Checking for ‘gthread-2.0’ >= 2.10.1 : yes
    Checking for ‘gtk+-2.0’ >= 2.18 : yes
    Checking for ‘x11’ >= 1.1 : not found
    Checking for ‘fontconfig’ : yes
    Checking for header boost/shared_ptr.hpp : yes
    Checking for header boost/weak_ptr.hpp : yes
    * build session-utils : no
    * Build documentation : False
    * Debuggable build : True
    * Export all symbols (backtrace) : False
    * Install prefix : C:/msys64/mingw64
    * Strict compiler flags : []
    * Internal Shared Libraries : True
    * Use External Libraries : False
    * Library exports hidden : True
    * ALSA DBus Reservation : False
    * Architecture flags : None
    * Aubio : True
    * AudioUnits : False
    * Free/Demo copy : False
    * Build target : mingw
    * CoreAudio : False
    * CoreAudio 10.5 compat : False
    * Debug RT allocations : False
    * Debug Symbols : True
    * Process thread timing : False
    * Denormal exceptions : False
    * FLAC : True
    * FPU optimization : True
    * Freedesktop files : False
    * Libjack linking : weak
    * Libjack metadata : True
    * LV2 UI embedding : False
    * LV2 support : True
    * LXVST support : False
    * OGG : True
    * Phone home : True
    * Program name : Ardour
    * Samplerate : True
    * PT format : False
    * PTW32 Semaphore : False
    * Translation : True
    * Unit tests : False
    * Mac i386 Architecture : False
    * Mac ppc Architecture : False
    * Windows VST support : False
    * Wiimote support : False
    * Windows key : Mod4><Super
    * PortAudio Backend : False
    * CoreAudio/Midi Backend : False
    * ALSA Backend : False
    * Dummy backend : False
    * JACK Backend : True
    * C compiler flags : ['-IC:\\msys64\\home\\Administrator\\ardour', '-DPLATFORM_WINDOWS', '-DCOMPILER_MINGW', '-DUSE_CAIRO_IMAGE_SURFACE', '-DWAF_BUILD', '-g', '-fshow-column', '-DARCH_X86', '-msse', '-mfpmath=sse', '-DUSE_XMMINTRIN', '-masm=att', '-Wall', '-Wpointer-arith', '-Wcast-qual', '-Wcast-align', '-Wno-unused-parameter', '-DBOOST_SYSTEM_NO_DEPRECATED', '-D_ISOC9X_SOURCE', '-D_LARGEFILE64_SOURCE', '-D_FILE_OFFSET_BITS=64', '-DENABLE_NLS', '-DPROGRAM_NAME="Ardour"', u'-DPROGRAM_VERSION="4"', '-Wstrict-prototypes', '-Wmissing-prototypes']
    * C++ compiler flags : ['-IC:\\msys64\\home\\Administrator\\ardour', '-DPLATFORM_WINDOWS', '-DCOMPILER_MINGW', '-DUSE_CAIRO_IMAGE_SURFACE', '-DWAF_BUILD', '-g', '-fshow-column', '-DARCH_X86', '-msse', '-mfpmath=sse', '-DUSE_XMMINTRIN', '-masm=att', '-Wall', '-Wpointer-arith', '-Wcast-qual', '-Wcast-align', '-Wno-unused-parameter', '-DBOOST_SYSTEM_NO_DEPRECATED', '-D_ISOC9X_SOURCE', '-D_LARGEFILE64_SOURCE', '-D_FILE_OFFSET_BITS=64', '-DENABLE_NLS', '-DPROGRAM_NAME="Ardour"', u'-DPROGRAM_VERSION="4"', '-Woverloaded-virtual', '-Wno-unused-local-typedefs', '-D__STDC_LIMIT_MACROS', '-D__STDC_FORMAT_MACROS', '-DCANVAS_COMPATIBILITY', '-DCANVAS_DEBUG']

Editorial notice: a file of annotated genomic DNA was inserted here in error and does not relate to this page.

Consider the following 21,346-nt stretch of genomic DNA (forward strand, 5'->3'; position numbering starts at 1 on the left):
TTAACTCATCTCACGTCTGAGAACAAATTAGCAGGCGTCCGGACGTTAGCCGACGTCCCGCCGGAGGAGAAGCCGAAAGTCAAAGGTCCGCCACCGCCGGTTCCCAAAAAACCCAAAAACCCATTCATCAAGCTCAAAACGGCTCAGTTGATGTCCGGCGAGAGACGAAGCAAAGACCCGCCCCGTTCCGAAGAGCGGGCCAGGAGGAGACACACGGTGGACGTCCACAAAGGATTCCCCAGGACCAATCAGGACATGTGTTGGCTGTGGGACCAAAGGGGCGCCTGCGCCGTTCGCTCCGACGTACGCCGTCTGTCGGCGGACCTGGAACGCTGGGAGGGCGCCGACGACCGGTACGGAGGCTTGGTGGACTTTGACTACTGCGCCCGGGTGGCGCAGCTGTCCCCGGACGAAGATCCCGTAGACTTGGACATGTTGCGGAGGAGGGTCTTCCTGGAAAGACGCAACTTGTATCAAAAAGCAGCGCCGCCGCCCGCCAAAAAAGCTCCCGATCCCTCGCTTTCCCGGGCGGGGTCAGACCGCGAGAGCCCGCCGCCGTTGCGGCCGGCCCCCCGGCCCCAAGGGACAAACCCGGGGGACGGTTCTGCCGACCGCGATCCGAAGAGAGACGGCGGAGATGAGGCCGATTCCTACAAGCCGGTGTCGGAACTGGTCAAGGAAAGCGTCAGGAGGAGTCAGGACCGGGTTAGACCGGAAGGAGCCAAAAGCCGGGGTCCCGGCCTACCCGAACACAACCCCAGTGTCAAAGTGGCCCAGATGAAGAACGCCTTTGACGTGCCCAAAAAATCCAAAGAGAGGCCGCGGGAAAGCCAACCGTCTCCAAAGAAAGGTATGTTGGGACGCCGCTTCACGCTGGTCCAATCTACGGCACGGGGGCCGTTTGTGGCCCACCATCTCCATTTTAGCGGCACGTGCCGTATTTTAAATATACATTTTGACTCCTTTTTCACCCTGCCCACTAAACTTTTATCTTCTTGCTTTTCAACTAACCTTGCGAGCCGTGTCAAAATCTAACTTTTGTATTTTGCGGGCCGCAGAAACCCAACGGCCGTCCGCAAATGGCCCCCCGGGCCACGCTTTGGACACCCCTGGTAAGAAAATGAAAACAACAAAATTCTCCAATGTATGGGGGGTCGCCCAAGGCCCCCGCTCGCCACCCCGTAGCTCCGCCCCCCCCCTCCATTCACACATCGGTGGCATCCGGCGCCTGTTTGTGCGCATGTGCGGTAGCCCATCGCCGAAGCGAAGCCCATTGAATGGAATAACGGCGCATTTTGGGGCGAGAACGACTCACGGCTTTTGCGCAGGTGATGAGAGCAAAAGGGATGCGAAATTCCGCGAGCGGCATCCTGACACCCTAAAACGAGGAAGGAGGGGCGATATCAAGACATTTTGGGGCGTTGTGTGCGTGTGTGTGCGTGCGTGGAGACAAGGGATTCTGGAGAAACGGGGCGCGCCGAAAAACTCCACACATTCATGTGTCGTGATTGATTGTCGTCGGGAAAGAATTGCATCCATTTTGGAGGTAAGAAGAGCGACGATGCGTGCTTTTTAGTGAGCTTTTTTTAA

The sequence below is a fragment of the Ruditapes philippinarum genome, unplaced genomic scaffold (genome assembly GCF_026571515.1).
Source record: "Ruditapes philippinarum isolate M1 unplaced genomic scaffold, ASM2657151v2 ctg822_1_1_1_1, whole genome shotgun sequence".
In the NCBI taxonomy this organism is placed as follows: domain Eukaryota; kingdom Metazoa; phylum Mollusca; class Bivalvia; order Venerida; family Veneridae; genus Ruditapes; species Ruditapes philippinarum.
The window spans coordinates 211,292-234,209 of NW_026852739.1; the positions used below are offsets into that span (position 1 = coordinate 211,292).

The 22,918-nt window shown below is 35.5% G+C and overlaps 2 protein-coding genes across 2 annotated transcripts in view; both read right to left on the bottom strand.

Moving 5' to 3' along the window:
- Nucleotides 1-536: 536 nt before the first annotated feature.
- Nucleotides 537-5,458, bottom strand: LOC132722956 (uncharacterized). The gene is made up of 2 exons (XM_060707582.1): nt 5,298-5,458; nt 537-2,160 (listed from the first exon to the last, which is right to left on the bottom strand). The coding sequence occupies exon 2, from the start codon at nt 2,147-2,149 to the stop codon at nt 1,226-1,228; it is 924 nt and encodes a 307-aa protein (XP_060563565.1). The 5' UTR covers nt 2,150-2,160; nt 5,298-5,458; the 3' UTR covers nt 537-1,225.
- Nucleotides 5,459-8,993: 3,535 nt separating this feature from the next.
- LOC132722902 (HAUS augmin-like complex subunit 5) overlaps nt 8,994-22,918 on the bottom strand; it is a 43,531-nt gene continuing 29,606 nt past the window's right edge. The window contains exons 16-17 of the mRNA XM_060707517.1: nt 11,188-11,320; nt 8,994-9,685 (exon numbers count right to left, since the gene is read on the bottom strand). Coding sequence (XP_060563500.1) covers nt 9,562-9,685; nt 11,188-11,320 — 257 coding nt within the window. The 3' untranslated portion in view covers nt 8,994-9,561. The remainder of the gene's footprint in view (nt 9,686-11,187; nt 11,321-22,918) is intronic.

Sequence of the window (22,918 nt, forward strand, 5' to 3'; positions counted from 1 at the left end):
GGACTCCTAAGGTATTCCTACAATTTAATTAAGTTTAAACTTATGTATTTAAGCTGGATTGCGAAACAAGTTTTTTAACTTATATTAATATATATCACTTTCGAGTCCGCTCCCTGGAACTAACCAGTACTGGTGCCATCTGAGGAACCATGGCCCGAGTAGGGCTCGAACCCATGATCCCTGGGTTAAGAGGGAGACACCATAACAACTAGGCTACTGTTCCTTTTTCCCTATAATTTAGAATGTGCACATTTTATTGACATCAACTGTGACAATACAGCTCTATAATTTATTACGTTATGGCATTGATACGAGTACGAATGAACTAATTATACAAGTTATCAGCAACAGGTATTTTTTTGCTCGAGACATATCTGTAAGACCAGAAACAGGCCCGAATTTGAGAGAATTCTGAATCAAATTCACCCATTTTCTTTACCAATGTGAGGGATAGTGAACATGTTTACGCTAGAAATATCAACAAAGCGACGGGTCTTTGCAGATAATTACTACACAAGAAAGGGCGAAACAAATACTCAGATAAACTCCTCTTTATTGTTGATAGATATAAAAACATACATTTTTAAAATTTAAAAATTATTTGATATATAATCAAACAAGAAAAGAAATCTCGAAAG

* Linker flags : ['-Wl,–enable-auto-import', '-Wl,–enable-auto-import', '']
    'configure' finished successfully (30.221s)

    You are missing the cwiid headers needed to compile wiimote support
    session-utils depend on the dummy backend.

    Backends:

  5. When i run ./waf ,it build failed.
    missing some build dependencies ?
    ardour version: 4.7-1011-g1968f94

    “failed message”
    In file included from C:\msys64\mingw64\include\sigc++-2.0/sigc++/functors/slot.h:8:0,
    from C:\msys64\mingw64\include\sigc++-2.0/sigc++/signal_base.h:27,
    from C:\msys64\mingw64\include\sigc++-2.0/sigc++/signal.h:8,
    from C:\msys64\mingw64\include\sigc++-2.0/sigc++/sigc++.h:104,
    from C:\msys64\mingw64\include\glibmm-2.4/glibmm/signalproxy.h:28,
    from C:\msys64\mingw64\include\glibmm-2.4/glibmm/objectbase.h:23,
    from C:\msys64\mingw64\include\glibmm-2.4/glibmm/wrap.h:23,
    from C:\msys64\mingw64\include\glibmm-2.4/glibmm/containerhandle_shared.h:25,
    from C:\msys64\mingw64\include\glibmm-2.4/glibmm/arrayhandle.h:23,
    from C:\msys64\mingw64\include\glibmm-2.4/glibmm/miscutils.h:24,
    from ..\libs\pbd\basename.cc:21:
    C:\msys64\mingw64\include\sigc++-2.0/sigc++/functors/slot_base.h:313:15: warning: inline function ‘bool sigc::slot_base::empty() const’ used but never defined
    inline bool empty() const noexcept
    ^
    C:\msys64\mingw64\include\sigc++-2.0/sigc++/functors/slot_base.h:319:15: warning: inline function ‘bool sigc::slot_base::blocked() const’ used but never defined
    inline bool blocked() const noexcept
    ^
    Waf: Leaving directory `C:\msys64\home\Administrator\ardour\build’
    Build failed
    -> task in ‘liblua’ failed (exit status 1):

    1. -> task in ‘liblua’ failed (exit status 1):
      {task 47506960L: cxx luastate.cc -> luastate.cc.1.o}
      -> task in ‘libpbd’ failed (exit status 1):
      {task 48228304L: cxx basename.cc -> basename.cc.2.o}
      -> task in ‘libpbd’ failed (exit status 1):
      {task 48228432L: cxx base_ui.cc -> base_ui.cc.2.o}

      1. Looks like you’re trying to build Ardour 5, this post isn’t up to date. I’m not sure whether you’ll find a liblua package for MSYS2 or not, it couldn’t hurt to have a look. I’m about to put a warning at the top of the post.

  6. I kind of got stuck when trying to do the makepkg-mingw step. Got a nice ==> ERROR: PKGBUILD does not exist.
    message.

  7. The problem is sigc++-2.0 and gcc. Update sigc++ and compile it with the same compiler… or try to work-around with `./waf configure -cxx11 ….`
    (Ardour’s source does include Lua, and liblua is early in the compile process and the first to stumble over this)